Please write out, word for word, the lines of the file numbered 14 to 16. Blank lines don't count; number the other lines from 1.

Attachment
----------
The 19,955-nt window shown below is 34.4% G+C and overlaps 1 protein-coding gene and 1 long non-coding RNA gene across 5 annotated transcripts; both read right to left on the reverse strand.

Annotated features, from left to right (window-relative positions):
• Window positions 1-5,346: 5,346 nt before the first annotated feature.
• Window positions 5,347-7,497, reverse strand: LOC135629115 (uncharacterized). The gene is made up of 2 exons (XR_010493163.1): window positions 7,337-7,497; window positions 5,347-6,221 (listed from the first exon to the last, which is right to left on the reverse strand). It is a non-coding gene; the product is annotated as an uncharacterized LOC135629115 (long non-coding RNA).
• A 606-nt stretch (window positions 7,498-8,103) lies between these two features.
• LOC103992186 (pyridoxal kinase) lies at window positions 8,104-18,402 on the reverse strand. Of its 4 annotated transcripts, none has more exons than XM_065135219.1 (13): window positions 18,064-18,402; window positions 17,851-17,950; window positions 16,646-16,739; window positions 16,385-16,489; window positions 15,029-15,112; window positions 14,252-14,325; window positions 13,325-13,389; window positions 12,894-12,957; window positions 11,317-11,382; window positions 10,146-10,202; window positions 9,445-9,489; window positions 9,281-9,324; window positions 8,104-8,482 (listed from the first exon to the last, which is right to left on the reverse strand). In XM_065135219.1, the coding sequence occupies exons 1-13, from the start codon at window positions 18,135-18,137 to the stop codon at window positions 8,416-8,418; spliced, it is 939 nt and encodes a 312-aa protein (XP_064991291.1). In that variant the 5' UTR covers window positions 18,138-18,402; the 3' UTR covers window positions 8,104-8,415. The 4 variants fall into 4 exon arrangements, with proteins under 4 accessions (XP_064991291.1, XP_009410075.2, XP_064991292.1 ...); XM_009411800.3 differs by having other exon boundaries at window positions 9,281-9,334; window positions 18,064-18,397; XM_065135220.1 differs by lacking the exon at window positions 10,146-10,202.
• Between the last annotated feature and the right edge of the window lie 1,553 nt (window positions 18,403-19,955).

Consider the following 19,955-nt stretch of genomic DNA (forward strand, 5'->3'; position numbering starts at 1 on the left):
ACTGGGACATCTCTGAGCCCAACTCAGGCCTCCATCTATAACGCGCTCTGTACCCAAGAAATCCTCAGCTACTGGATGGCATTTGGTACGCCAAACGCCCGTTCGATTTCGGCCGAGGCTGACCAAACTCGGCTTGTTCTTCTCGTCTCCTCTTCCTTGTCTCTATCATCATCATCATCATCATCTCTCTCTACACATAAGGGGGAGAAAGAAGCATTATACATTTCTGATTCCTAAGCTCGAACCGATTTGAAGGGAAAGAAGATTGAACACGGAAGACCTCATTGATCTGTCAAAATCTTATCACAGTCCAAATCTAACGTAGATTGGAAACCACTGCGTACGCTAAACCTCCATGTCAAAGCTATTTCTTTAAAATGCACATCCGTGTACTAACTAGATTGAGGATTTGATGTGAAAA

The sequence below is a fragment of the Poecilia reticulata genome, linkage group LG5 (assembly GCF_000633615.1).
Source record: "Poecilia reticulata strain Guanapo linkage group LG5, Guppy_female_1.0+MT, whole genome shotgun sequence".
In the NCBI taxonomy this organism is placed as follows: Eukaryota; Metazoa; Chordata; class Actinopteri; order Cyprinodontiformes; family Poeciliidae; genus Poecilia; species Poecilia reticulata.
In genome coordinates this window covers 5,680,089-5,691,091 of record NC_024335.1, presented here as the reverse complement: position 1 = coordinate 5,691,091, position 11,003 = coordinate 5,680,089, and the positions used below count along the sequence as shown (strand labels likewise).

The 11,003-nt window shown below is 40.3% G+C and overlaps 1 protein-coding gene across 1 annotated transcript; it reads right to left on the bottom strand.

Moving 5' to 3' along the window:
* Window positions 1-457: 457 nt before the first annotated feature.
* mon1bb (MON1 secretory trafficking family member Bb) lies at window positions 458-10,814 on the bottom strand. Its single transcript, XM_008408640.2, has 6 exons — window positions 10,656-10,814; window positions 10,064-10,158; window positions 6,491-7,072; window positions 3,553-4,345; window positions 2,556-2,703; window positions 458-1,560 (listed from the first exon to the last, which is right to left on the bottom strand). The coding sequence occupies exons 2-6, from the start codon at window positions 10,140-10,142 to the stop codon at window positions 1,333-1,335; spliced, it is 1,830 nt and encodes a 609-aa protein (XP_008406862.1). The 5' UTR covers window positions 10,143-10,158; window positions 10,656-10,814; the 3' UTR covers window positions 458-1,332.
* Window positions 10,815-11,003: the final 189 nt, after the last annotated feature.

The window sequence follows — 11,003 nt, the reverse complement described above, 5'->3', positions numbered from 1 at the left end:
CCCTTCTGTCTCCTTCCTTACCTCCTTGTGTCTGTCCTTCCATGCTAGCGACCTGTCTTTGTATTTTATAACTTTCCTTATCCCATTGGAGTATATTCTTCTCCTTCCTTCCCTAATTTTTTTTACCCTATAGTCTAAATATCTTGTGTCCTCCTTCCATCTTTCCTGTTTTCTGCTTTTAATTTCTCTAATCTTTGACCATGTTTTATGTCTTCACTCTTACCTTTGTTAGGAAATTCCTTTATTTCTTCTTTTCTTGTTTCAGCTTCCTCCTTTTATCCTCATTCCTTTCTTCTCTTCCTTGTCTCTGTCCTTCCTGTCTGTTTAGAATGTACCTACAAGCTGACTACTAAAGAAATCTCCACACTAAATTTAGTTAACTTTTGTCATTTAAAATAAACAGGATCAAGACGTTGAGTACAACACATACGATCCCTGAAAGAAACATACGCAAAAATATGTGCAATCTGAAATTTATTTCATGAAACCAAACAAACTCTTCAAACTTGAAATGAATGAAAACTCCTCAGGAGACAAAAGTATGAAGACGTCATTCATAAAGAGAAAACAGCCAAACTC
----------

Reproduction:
The 11,003-nt window shown below is 40.3% G+C and overlaps 1 protein-coding gene across 1 annotated transcript; it reads right to left on the bottom strand.

Moving 5' to 3' along the window:
* Window positions 1-457: 457 nt before the first annotated feature.